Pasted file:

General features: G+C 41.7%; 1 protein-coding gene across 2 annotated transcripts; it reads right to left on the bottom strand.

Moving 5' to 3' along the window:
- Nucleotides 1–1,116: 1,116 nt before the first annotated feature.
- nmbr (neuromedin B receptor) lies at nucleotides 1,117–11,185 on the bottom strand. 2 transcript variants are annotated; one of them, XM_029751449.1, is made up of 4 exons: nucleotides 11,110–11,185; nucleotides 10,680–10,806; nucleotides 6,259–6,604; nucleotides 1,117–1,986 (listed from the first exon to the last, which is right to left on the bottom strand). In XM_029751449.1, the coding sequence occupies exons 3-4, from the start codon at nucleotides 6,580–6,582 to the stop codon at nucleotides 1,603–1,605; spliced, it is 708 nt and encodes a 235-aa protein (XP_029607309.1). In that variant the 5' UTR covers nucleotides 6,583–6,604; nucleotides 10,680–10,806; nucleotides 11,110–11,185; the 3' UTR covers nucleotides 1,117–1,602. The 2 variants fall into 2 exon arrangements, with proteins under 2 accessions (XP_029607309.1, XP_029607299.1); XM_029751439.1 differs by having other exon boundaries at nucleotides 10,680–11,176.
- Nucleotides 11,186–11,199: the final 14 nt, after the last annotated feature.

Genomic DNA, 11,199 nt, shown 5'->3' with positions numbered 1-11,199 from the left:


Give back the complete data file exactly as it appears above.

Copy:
General features: G+C 41.7%; 1 protein-coding gene across 2 annotated transcripts; it reads right to left on the bottom strand.

Moving 5' to 3' along the window:
- Nucleotides 1–1,116: 1,116 nt before the first annotated feature.
- nmbr (neuromedin B receptor) lies at nucleotides 1,117–11,185 on the bottom strand. 2 transcript variants are annotated; one of them, XM_029751449.1, is made up of 4 exons: nucleotides 11,110–11,185; nucleotides 10,680–10,806; nucleotides 6,259–6,604; nucleotides 1,117–1,986 (listed from the first exon to the last, which is right to left on the bottom strand). In XM_029751449.1, the coding sequence occupies exons 3-4, from the start codon at nucleotides 6,580–6,582 to the stop codon at nucleotides 1,603–1,605; spliced, it is 708 nt and encodes a 235-aa protein (XP_029607309.1). In that variant the 5' UTR covers nucleotides 6,583–6,604; nucleotides 10,680–10,806; nucleotides 11,110–11,185; the 3' UTR covers nucleotides 1,117–1,602. The 2 variants fall into 2 exon arrangements, with proteins under 2 accessions (XP_029607309.1, XP_029607299.1); XM_029751439.1 differs by having other exon boundaries at nucleotides 10,680–11,176.
- Nucleotides 11,186–11,199: the final 14 nt, after the last annotated feature.

Genomic DNA, 11,199 nt, shown 5'->3' with positions numbered 1-11,199 from the left: